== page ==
Gabon doesn’t exist without corruption; it’s on every street corner, in every office, in the markets and on the road. Some days you hardly notice it whereas others, it hits you right in the face. This week has been one where it hits us in the face.
It’s not unusual to have police checkstops here. There are locations where they are more common and they’re sporadically throughout the month and on weekends. Often times, they’ll ask for your car papers and let you go. Other times they’ll find problems with your papers and try to give you a fine on the spot. (We are advised not to pay on the spot as the officers will take the money for themselves. Instead, we are to ask to go to the police station where they can actually write you a receipt. Sometimes they’ll advise you to go there, other times they’ll just let you go.) It can get difficult because they often change the rules and even if you have everything in order, it might not be enough for that particular officer.
Monday morning we noticed an unusually large number of police officers and checkstops and as I met my friends for our morning walk, I heard of troubles they had over the weekend, mainly, police confiscating their passport or residence cards. Rumour has it that the petroleum workers’ union is unhappy again. In short, they want us gone and they want the jobs for themselves. (They don’t seem to realize that we are here for a reason. Expats are brought into countries when the locals aren’t qualified to do the job and if they force the expats to leave, the foreign companies will also have to leave and they will be without jobs.) Apparently, the union asked the police for help to find foreigners to deport.
Monday afternoon the police began going to foreign offices, Halliburton being one of them. They went for a meeting with the base manager and locked the gates not allowing any expats to leave. They began by rounding up a group of employees, Joe included, and eventually decided to take everyone to the immigration office. At the immigration office they took a record of everyone’s documents. Joe was there for about 4 hours and he said it was not hostile in the least but very inefficient.
When we first arrived in Gabon, all we needed was a valid visa or the carte de sejour. They’ve now changed their mind and have said that all foreign workers need a work permit separate from the residence card. People began applying for the permit but the government won’t issue them at this time leaving the majority of expats here without the document. It seems like this crackdown has to do with the permit and the union is hoping to have everyone deported that doesn’t have it.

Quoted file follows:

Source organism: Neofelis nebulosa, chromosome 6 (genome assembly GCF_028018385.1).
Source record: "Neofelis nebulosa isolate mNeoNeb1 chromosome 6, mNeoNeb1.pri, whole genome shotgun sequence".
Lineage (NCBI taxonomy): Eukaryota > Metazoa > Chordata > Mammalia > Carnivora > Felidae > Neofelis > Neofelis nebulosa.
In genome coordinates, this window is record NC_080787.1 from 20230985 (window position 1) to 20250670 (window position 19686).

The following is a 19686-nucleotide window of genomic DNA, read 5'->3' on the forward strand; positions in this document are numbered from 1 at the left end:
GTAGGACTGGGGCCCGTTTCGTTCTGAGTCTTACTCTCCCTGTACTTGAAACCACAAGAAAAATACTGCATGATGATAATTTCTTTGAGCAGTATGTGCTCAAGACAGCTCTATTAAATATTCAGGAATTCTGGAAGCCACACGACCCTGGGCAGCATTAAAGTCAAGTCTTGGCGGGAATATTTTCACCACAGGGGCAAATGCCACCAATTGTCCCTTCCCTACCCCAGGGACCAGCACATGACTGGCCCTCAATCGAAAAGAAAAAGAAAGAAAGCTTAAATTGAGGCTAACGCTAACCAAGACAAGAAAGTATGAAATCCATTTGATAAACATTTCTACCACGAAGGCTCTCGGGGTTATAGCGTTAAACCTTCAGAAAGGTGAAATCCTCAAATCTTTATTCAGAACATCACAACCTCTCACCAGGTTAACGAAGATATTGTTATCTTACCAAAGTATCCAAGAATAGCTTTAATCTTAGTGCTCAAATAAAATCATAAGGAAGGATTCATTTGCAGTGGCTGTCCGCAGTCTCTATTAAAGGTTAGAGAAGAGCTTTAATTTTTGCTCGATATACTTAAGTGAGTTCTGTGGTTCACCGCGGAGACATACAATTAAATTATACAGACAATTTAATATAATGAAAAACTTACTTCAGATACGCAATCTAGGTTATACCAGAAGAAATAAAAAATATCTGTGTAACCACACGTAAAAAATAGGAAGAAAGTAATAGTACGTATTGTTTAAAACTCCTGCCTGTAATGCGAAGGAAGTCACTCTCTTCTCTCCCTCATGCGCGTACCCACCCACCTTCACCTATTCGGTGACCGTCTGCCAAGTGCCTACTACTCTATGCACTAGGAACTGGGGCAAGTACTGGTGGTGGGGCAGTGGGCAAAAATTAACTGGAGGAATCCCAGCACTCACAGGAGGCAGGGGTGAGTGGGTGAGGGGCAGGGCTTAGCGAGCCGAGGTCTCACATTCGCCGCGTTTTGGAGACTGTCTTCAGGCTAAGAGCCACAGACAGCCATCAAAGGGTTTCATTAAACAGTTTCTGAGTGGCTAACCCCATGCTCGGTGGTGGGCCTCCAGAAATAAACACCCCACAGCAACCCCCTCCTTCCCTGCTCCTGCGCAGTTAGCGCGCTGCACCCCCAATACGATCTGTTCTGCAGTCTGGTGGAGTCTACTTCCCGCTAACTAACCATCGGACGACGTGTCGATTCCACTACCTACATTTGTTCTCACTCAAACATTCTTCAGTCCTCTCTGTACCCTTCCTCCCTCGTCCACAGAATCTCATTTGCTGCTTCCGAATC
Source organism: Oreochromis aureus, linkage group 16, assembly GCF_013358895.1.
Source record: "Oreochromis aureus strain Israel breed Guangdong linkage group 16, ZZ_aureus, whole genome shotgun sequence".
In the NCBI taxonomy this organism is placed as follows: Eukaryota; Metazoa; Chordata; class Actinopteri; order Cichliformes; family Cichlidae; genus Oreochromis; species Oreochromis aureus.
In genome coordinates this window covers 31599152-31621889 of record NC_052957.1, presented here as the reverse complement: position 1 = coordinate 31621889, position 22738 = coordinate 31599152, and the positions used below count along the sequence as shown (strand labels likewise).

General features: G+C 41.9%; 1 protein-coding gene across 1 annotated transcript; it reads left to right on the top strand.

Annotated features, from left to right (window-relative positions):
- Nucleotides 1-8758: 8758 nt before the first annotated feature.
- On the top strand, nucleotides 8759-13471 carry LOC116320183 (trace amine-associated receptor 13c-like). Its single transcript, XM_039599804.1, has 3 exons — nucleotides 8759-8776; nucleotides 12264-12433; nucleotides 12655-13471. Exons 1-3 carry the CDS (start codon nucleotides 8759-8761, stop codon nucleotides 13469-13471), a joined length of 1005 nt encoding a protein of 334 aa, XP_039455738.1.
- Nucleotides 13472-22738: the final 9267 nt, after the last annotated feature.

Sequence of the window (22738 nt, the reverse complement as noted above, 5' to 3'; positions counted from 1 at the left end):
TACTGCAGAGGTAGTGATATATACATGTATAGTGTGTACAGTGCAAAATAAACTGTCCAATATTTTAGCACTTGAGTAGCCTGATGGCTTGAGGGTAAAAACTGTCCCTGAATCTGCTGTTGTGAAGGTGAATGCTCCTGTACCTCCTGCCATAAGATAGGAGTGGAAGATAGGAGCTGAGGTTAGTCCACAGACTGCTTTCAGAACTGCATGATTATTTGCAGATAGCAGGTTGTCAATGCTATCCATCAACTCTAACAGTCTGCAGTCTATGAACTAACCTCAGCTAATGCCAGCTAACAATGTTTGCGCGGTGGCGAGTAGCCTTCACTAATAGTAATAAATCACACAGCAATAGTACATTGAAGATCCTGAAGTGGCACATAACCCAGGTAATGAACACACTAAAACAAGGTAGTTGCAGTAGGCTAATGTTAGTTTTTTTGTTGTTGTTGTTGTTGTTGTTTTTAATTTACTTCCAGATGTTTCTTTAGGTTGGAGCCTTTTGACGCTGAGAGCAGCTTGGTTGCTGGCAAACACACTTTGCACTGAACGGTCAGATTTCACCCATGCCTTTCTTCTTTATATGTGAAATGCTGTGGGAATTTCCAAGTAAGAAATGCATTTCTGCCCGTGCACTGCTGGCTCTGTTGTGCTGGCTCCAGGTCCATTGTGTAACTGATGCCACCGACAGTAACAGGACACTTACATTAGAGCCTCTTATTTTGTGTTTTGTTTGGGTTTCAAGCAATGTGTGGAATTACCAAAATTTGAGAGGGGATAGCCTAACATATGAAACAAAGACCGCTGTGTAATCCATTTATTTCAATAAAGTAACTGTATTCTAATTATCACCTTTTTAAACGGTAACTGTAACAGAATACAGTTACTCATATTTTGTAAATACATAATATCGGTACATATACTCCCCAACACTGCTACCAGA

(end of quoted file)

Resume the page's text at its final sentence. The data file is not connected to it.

We are currently dealing with police checkstops on every corner, one officer in the driver’s side window asking for papers, another in the passenger window asking for money. Yesterday it was just papers, today they are apparently trying to fine people for not having a fire extinguisher in the car (not previously required.) The police are still making their rounds to all companies and will continue to do so all week. As far as Halliburton is concerned, nothing has been hostile and no one has been deported. Other companies haven’t been as lucky. I heard of 2 men being deported from one company and my friend’s husband must leave the country temporarily tonight leaving her and their 3 kids behind. Joe has all of his papers, work permit included, but many of our friends do not.
There is an uneasy feeling among the expats here. We don’t particularly want to go out as we don’t want to be hassled by the police yet it’s hard to not go about your daily life. While I’m pretty confident Joe & I won’t be deported, which might not be a good thing, the uncertainty of everything else isn’t fun. We are not happy with how we are being treated and we certainly feel the irony of the president touting Gabon as a great place to invest and that foreigners (and their money) are welcome.
We’ll keep you posted…
Please note, like any post I do, it’s from my own experiences or experiences of friends of mine and there could be inaccuracies.
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